The Pentagon will require members of the United States military to receive the Covid-19 vaccine by September 15, according to a memo from Secretary of Defense Lloyd Austin.
The Secretary wrote that he "will seek the president’s approval to make the vaccines mandatory no later than mid-September," or when the FDA formally grants licensure to the vaccines, "whichever comes first."
"I will not hesitate to act sooner or recommend a different course to the President if l feel the need to do so. To defend this Nation, we need a healthy and ready force," he continued, noting that this could become the case should infection rates continue to rise.
The Pentagon leader's decision comes little more than a week following President Joe Biden's instructions to military and defense officials to develop a plan requiring troops get shots.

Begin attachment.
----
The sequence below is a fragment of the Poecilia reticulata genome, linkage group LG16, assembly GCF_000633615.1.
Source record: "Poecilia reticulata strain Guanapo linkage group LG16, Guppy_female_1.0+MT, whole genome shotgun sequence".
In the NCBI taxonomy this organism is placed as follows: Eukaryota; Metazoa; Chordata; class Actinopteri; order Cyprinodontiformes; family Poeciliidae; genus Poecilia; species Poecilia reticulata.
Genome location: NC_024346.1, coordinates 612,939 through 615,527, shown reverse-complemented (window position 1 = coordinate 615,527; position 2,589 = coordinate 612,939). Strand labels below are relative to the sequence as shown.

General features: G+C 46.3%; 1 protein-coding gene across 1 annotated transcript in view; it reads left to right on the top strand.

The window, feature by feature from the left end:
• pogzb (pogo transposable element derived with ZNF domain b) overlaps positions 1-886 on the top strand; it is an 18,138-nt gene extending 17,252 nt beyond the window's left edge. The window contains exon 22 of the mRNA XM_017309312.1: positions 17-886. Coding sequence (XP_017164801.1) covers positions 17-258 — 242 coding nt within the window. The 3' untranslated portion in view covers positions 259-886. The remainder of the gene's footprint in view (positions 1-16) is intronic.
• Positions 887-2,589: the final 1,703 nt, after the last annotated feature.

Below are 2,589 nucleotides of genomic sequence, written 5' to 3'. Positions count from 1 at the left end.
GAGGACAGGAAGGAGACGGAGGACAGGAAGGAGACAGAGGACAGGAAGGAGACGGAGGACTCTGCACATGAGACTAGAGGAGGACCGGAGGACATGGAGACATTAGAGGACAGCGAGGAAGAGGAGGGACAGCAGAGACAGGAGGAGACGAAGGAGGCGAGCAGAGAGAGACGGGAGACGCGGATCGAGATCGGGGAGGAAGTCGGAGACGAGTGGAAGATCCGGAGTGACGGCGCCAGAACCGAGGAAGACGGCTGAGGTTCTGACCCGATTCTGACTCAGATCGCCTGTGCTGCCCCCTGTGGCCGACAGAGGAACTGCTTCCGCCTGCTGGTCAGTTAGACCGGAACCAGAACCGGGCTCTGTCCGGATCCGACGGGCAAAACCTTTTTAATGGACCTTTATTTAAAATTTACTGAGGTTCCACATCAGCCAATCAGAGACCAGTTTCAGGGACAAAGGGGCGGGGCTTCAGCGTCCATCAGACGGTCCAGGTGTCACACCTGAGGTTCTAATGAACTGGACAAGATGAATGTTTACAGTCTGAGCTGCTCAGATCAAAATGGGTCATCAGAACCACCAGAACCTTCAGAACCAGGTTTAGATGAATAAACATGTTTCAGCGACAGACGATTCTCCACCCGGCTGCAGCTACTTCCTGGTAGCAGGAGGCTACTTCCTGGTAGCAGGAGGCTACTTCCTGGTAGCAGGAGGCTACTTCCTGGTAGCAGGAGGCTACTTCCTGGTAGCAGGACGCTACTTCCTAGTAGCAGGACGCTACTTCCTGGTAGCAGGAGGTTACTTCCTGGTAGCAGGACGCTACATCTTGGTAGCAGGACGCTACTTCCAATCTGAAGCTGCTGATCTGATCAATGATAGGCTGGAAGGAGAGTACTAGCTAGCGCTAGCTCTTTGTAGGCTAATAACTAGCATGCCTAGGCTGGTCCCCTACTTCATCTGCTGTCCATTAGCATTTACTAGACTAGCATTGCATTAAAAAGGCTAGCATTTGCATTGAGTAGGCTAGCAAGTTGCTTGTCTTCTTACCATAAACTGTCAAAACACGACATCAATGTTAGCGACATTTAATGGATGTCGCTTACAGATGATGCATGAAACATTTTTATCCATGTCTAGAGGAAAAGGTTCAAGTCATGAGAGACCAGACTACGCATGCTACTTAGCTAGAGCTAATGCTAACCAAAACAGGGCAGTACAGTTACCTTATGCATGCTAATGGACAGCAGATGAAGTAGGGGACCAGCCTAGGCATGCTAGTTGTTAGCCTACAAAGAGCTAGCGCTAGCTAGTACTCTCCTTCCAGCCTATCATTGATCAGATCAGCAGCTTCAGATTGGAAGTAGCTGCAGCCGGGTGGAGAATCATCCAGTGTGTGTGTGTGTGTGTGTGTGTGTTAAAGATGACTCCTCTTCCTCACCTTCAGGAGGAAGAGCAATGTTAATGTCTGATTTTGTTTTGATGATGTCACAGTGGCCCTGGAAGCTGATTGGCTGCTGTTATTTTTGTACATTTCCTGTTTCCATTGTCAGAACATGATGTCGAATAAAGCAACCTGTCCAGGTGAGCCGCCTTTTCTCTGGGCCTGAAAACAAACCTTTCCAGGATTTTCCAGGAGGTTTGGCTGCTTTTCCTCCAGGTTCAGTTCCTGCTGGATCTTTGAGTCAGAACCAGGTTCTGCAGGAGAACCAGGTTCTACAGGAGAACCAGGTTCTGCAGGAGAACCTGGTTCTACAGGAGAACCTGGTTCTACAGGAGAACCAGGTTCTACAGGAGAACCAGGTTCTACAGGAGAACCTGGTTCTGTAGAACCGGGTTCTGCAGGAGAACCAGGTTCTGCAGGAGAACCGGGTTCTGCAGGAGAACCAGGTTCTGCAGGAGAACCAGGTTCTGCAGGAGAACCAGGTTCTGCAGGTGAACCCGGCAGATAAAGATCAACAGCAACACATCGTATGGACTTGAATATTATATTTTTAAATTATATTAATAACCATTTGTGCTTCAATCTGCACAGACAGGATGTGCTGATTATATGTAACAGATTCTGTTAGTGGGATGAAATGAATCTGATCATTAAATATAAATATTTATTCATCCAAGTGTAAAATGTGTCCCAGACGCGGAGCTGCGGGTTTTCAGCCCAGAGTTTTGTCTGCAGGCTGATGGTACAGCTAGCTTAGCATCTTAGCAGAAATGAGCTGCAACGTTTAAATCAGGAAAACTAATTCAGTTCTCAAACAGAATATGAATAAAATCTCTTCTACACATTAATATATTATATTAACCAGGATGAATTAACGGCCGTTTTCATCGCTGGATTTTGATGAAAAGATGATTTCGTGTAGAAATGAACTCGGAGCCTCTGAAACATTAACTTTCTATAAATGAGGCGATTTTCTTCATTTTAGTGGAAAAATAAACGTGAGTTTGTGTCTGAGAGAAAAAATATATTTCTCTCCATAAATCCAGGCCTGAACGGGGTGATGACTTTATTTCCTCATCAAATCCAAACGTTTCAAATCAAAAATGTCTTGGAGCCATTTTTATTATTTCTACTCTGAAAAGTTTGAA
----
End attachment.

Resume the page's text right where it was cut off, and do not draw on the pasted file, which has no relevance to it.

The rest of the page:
Austin says pertinent personnel will have the next few weeks to figure out how many vaccines are needed and how to best implement the mandate, it also grants the FDA a final stretch of time to given formal approval to the Pfizer vaccine, which is anticipated in early September. Without formal FDA approval, Austin will require a waiver from the president in order to enforce a mandatory vaccination policy.
Service members will be able to seek exemption from the vaccine for a number of reasons including health issues and religious beliefs.